Nissan Thinks Recovery Could Begin in Q4 of 2020; Leadership Plots Turnaround

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We’ve documented Nissan’s troubles for some time, breaking the situation down into numerous articles expanding upon the various elements that left the brand proclaiming this year’s financial performance will mirror 2019’s lackluster showing months ahead of the latter period’s scheduled reporting.

Everything seemed to go wrong for the company, forcing it to embrace aggressive cost-cutting measures to say afloat. U.S. sales were particularly horrendous going into the pandemic, which only added to the mounting list of hardships. Nissan is now predicting 2020 will be one of the worst financial periods in its history.

However, CEO Makoto Uchida predicts 2021 will be the point where the company finally turns a corner and begins its ascent toward sustained profitability. In fact, he believes that, with a little luck, the rebound might even begin in Q4 of this year. But that unbridled optimism is being tempered by COVID-19. Uchida worries the dreaded “second wave” could forestall Nissan’s recovery by several months.

“We expect to start to recover by Q4,” the CEO explained to Automotive News‘ Daily Drive Podcast. “That is the assumption we are looking at. But of course, we don’t know if a second wave will come. There’s a lot of uncertainty we see in front of us.”

Having endured an operating loss of ¥154 billion ($1.45 billion) in Q2 as revenue was halved, Nissan was hit with the double whammy of restructuring during a period where practically everyone had to stop building and buying cars. That situation wasn’t an anomaly within the industry, of course; the brand formerly known as Datsun just happened to be in a worse financial position than most of its peers.

Ideally, the company would like to see its operating profit margin exceed 5 percent by the start of 2024. That’s when its Nissan Next plan is scheduled to wrap — with an aim to streamline the product portfolio, bring in some more comparative (see: modern) vehicles, and reduce annual operating costs by a sizable $2.82 billion.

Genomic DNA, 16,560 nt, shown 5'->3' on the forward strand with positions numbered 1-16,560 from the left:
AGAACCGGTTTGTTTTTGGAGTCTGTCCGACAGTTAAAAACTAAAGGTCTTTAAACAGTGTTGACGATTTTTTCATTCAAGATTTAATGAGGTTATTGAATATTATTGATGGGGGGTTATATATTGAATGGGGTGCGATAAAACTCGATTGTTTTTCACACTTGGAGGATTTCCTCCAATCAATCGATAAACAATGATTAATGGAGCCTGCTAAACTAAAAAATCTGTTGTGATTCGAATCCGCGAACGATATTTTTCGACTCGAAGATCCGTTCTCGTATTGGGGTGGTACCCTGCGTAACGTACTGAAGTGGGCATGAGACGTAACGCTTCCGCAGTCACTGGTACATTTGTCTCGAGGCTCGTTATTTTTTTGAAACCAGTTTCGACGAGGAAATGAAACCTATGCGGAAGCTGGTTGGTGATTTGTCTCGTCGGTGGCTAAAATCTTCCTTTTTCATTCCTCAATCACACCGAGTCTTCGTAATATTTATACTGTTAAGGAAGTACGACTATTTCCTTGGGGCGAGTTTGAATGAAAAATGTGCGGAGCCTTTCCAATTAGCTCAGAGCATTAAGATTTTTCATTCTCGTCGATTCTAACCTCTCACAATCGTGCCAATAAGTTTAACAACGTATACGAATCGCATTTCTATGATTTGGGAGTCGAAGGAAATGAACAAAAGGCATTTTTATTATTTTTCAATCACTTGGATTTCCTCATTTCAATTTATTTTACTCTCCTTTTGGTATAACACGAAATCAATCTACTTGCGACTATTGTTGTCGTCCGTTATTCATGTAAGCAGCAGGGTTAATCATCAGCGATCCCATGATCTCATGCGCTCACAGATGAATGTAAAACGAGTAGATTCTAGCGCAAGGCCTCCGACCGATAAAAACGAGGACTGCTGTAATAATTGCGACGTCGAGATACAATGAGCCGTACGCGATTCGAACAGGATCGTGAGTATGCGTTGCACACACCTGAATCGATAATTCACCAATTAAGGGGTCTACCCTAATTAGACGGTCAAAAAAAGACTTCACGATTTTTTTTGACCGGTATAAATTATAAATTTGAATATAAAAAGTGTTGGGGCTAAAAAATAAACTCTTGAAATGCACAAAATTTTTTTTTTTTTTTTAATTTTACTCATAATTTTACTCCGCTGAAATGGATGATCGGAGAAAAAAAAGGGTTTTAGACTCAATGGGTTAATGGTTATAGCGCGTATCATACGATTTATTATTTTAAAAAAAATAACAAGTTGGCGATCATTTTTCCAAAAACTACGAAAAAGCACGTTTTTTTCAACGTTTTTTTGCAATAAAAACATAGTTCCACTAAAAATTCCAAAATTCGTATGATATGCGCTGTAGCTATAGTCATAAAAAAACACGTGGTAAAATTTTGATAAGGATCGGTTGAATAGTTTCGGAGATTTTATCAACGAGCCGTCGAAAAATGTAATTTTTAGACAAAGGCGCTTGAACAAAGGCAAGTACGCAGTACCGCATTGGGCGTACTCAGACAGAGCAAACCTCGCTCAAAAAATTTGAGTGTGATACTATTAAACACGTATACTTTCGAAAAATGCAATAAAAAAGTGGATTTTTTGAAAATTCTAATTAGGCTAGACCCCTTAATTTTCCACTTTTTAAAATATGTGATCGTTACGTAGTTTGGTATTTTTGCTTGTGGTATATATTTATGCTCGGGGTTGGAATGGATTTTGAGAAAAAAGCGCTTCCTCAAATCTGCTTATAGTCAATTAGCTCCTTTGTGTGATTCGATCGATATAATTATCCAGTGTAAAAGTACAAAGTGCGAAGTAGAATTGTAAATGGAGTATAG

Uchida admits his strategy isn’t all that distinct from that of his predecessor, Hiroto Saikawa. Yet the current CEO noted that he’s betting his reputation on pulling this off, and will have more time to put it into action and benefit from the new product that’s predicted to add higher-value transactions. Nissan will continue being a budget-friendly brand, only with more vehicles in its roster that help it see larger returns per model sold.

“The quality of sales direction was set even before my time,” Uchida explained. “But of course, you will not be able to change in three months, six months, one year,” noting that new product would be an essential aspect of the overall recovery plan.

Among those, he referenced the all-electric Ariya crossover (priced around $40,000) by name. Vaguely reminiscent of the hydrogen-powered Hyundai Nexo and every other alternative-energy CUV coming out of Asia, the Ariya takes the best technology Nissan has at its disposal to deliver a more luxurious and upscale experience than the brand’s standard fare. Unfortunately, it drops on North America (after Japan) near the end of 2021. By then, the market will be saturated with similar models  including budget-focused and hardly new inclusions like the all-electric Hyundai Kona. The Korean crossover is already giving fancier models a run for their money and is probably your author’s favorite EV for non-rich people.

More competition is coming soon, with Chevrolet plotting a Bolt-based CUV that should build on its forebear’s already impressive range. Meanwhile, VW has the ID.4 and Ford has the Mach-E, both of which will be sized more similarly to the upcoming Nissan Ariya, with a bunch of premium electric crossovers already trickling out of Europe. Nissan will need to hit a home run with the model to set itself apart. Still, even delivering something competitive would be a step in the right direction (assuming EV adoption continues to improve), proving that the brand is still committed to electrification.

While Nissan assumed China would eventually become its largest market as U.S. sales volumes plateau, the situation has evolved over the last couple of years. Nissan has grown more hesitant to invest within the PRC, abandoning its joint venture with China’s Dongfeng Motor Corporation earlier this year. At the same time, it’s re-examining its prospects in India and is attempting to assess what can be done in North America. Uchida didn’t offer any concrete answers on how Nissan will handle either region, simply saying that the company is actively advancing a plan to lower costs and boost efficiency.

[Images: Memory Stockphoto/Shutterstock; Nissan]

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